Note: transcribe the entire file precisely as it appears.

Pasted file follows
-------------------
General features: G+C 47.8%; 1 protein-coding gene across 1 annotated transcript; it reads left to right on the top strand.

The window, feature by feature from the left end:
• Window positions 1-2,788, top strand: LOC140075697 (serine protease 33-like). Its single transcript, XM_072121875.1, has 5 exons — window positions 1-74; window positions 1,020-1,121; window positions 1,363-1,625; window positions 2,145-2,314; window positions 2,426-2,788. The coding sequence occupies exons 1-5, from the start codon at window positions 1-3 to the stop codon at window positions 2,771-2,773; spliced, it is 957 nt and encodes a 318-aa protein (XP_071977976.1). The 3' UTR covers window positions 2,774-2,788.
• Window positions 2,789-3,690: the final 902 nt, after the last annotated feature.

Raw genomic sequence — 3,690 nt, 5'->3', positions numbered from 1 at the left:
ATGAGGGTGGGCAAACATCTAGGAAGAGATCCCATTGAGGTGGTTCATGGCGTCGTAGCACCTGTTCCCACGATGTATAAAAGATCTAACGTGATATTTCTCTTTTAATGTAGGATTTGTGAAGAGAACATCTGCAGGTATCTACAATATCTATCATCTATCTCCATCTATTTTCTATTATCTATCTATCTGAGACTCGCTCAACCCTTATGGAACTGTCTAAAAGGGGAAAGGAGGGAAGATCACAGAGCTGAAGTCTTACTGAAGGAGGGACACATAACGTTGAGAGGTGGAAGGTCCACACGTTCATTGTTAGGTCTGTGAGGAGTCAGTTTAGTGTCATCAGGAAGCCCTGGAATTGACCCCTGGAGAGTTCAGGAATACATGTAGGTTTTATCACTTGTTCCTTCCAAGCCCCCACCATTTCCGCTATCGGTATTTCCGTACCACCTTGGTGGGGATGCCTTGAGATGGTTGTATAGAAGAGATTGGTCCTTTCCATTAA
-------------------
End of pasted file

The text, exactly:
General features: G+C 47.8%; 1 protein-coding gene across 1 annotated transcript; it reads left to right on the top strand.

The window, feature by feature from the left end:
• Window positions 1-2,788, top strand: LOC140075697 (serine protease 33-like). Its single transcript, XM_072121875.1, has 5 exons — window positions 1-74; window positions 1,020-1,121; window positions 1,363-1,625; window positions 2,145-2,314; window positions 2,426-2,788. The coding sequence occupies exons 1-5, from the start codon at window positions 1-3 to the stop codon at window positions 2,771-2,773; spliced, it is 957 nt and encodes a 318-aa protein (XP_071977976.1). The 3' UTR covers window positions 2,774-2,788.
• Window positions 2,789-3,690: the final 902 nt, after the last annotated feature.

Raw genomic sequence — 3,690 nt, 5'->3', positions numbered from 1 at the left:
ATGAGGGTGGGCAAACATCTAGGAAGAGATCCCATTGAGGTGGTTCATGGCGTCGTAGCACCTGTTCCCACGATGTATAAAAGATCTAACGTGATATTTCTCTTTTAATGTAGGATTTGTGAAGAGAACATCTGCAGGTATCTACAATATCTATCATCTATCTCCATCTATTTTCTATTATCTATCTATCTGAGACTCGCTCAACCCTTATGGAACTGTCTAAAAGGGGAAAGGAGGGAAGATCACAGAGCTGAAGTCTTACTGAAGGAGGGACACATAACGTTGAGAGGTGGAAGGTCCACACGTTCATTGTTAGGTCTGTGAGGAGTCAGTTTAGTGTCATCAGGAAGCCCTGGAATTGACCCCTGGAGAGTTCAGGAATACATGTAGGTTTTATCACTTGTTCCTTCCAAGCCCCCACCATTTCCGCTATCGGTATTTCCGTACCACCTTGGTGGGGATGCCTTGAGATGGTTGTATAGAAGAGATTGGTCCTTTCCATTAA